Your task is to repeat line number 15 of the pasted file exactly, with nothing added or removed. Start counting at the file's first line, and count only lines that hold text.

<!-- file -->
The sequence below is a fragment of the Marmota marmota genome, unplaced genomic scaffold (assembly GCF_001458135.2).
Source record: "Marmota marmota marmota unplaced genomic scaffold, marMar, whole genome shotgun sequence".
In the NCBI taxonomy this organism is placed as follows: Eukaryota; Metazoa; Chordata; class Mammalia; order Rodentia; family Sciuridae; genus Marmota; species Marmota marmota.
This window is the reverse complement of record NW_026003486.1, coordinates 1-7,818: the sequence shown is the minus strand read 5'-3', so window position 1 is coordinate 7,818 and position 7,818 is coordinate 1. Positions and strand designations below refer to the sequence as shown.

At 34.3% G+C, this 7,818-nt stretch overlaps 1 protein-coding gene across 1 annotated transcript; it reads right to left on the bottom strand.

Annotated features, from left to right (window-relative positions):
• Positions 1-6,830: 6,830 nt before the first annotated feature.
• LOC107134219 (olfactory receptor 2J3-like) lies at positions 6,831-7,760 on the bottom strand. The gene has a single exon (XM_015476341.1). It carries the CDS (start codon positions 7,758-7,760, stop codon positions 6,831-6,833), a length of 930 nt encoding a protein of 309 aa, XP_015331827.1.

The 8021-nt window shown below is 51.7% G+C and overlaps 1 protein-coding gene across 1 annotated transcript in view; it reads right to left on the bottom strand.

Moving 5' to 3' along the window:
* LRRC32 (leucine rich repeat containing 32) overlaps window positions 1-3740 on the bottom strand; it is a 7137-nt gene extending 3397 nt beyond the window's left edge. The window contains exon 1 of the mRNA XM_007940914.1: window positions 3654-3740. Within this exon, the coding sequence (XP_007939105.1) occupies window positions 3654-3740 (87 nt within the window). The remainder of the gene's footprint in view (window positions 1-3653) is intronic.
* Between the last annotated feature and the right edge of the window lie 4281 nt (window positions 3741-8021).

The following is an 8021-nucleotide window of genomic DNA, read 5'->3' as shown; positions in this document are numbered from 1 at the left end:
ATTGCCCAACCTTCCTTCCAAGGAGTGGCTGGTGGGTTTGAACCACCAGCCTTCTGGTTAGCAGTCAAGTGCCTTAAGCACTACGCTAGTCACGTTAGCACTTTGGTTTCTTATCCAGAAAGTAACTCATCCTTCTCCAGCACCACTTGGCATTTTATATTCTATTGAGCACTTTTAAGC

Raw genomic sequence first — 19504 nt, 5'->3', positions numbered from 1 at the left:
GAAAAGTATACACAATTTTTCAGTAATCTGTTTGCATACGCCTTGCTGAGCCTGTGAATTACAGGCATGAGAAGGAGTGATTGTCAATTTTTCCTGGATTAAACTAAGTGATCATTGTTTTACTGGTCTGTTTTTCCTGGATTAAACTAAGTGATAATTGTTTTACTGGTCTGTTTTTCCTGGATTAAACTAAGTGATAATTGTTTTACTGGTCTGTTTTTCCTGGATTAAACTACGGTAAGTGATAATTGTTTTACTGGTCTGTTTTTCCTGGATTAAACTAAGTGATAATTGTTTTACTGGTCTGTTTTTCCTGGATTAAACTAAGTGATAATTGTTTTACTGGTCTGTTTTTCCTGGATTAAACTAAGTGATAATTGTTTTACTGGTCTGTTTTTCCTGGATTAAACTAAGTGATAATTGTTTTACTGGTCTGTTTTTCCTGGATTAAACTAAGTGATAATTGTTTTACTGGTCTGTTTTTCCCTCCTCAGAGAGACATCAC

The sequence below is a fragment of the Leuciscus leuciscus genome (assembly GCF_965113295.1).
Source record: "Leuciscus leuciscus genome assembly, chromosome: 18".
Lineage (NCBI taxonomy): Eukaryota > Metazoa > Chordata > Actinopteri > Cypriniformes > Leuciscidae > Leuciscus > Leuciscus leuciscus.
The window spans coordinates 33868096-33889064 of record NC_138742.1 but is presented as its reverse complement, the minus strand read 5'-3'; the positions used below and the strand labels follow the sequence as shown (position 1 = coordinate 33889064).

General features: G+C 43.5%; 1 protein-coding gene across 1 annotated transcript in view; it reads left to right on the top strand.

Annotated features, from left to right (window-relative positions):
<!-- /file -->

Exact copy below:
Raw genomic sequence first — 19504 nt, 5'->3', positions numbered from 1 at the left: